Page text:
2. Prepare messages you can convey to your child on the spot, such as appropriate responses to interacting with people who are homeless, and ways your family can be involved with helping those in need.
  3. Be aware that your physical cues are as important as your verbal ones. A child will pick up on any negative feelings you convey each time you encounter a homeless or mentally-ill person on the street, and will subconsciously learn to emit those feelings without understanding why.
  4. Encourage empathy by talking about your own feelings and having a discussion about what a homeless person might be feeling. With older children, you can begin talking about some bigger issues that can relate to homelessness and poverty such as mental illness and addictions.
  5. Don’t avoid questions. Use their curiosity as an opportunity to create a conversation around homelessness and poverty. Watching the news or reading the newspaper together may spark conversations and questions, as may walking around in urban areas where you are likely to see homeless people. It is important to address any questions your child may have to emphasize that it is a significant topic that should be discussed.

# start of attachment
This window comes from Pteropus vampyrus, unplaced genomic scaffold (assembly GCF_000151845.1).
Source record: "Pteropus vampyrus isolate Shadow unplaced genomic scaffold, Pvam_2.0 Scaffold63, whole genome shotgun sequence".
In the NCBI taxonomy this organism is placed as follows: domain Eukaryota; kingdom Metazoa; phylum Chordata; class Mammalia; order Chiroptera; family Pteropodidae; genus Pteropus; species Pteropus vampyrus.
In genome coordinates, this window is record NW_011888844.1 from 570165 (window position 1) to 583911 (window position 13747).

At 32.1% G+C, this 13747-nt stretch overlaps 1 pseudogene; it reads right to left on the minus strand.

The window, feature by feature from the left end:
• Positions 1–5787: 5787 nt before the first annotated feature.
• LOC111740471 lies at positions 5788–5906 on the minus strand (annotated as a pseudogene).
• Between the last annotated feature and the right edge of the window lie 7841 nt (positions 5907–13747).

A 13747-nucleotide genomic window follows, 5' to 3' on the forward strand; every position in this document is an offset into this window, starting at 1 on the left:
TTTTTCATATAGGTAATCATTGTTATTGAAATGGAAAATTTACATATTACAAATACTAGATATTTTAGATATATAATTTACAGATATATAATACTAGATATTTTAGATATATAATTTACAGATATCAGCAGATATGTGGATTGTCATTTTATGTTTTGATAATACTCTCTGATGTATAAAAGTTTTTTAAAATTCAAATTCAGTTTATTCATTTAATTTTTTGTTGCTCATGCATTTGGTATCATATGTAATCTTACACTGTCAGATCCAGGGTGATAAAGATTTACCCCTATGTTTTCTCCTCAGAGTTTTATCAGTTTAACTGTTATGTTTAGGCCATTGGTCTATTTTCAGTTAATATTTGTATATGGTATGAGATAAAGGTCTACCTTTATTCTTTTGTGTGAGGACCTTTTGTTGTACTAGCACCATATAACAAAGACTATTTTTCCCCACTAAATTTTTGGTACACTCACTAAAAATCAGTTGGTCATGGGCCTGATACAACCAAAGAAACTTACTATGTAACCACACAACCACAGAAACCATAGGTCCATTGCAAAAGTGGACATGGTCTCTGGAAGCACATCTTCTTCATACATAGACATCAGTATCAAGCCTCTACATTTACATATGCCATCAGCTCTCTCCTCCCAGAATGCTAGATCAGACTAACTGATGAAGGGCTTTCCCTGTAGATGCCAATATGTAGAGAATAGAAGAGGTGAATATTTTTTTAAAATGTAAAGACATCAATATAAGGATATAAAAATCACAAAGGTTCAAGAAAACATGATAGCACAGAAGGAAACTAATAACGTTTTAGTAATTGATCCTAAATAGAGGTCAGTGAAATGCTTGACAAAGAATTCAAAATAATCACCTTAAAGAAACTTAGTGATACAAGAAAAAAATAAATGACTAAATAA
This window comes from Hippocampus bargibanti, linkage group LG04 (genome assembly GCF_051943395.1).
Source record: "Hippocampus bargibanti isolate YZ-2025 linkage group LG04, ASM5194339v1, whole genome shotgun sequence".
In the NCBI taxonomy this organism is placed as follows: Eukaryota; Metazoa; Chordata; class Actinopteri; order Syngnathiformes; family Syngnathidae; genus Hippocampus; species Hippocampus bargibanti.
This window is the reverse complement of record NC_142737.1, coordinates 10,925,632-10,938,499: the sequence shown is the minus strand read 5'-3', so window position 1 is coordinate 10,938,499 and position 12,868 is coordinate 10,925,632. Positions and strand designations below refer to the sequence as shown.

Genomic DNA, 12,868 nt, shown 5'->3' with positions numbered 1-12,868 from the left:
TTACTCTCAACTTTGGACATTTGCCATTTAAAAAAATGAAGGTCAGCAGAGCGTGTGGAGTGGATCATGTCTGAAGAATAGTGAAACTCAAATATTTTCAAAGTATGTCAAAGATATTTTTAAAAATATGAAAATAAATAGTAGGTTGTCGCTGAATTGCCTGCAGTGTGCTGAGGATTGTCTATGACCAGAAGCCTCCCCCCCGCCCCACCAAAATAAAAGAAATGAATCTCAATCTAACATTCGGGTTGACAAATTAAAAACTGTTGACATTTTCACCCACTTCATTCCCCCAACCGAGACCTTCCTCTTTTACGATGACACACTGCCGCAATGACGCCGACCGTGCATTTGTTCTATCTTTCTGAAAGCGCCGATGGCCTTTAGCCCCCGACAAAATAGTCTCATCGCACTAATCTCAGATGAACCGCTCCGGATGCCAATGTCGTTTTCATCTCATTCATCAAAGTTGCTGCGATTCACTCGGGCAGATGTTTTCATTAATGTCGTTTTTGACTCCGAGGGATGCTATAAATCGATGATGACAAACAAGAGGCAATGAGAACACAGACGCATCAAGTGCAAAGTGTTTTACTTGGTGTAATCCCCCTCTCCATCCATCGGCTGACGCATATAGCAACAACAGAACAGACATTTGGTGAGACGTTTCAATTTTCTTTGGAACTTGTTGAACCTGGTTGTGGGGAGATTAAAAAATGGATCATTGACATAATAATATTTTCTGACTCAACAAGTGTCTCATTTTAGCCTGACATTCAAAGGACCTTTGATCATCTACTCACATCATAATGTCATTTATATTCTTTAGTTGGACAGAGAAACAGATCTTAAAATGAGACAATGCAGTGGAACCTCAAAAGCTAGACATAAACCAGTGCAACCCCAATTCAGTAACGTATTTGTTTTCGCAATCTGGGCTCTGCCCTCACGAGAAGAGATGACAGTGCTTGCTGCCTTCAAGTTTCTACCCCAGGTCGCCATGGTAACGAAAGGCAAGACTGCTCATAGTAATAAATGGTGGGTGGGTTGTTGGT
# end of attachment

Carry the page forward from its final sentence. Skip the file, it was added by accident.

6. Talk with your child about your own personal responses. For example, if you don’t give directly to people asking for money on the street but instead choose to donate to a nonprofit, explain to your child about your reasons for doing so in a positive manner (e.g. “There are several nonprofit organizations that provide services to help homeless people get what they need, so that’s why we support places like the YWCA, Wellspring, Seattle Union Gospel Mission, YouthCare, etc.”)
  7. Address your child’s concerns by becoming more proactive. One of the best qualities children have is their ability to become immediately inspired to help others less fortunate.  Helping your child identify and connect to a cause they care about is a great next step.  The Bill and Melinda Gates Foundation’s Visitor Center typically hosts several events for children and youth throughout the year to learn more about how they can make a difference in their community, and is a great resource for exactly this purpose.   
  8. Encourage your child to take action on their concerns. Once your child has identified a cause they care about, there are numerous ways for them to take action, from volunteering, to donating new or no longer-used toys, to saving a portion of their allowance to donate to their organization of choice. For example, Wellspring’s child philanthropy program, Kids Helping Kids, provides an opportunity for children to give back in a meaningful way, and see the tangible impact of their donation when they drop off their coin jar at Wellspring (more info at www.kidshelpingkidsseattle.org). Volunteering as a family is another excellent way to continue the conversation and develop a lifelong habit of giving back.  

Nancy Owen is a therapist at the Bellevue branch of Wellspring Counseling with more than 20 years of experince working with adults, couples, and parent-infant pairs from diverse backgrounds.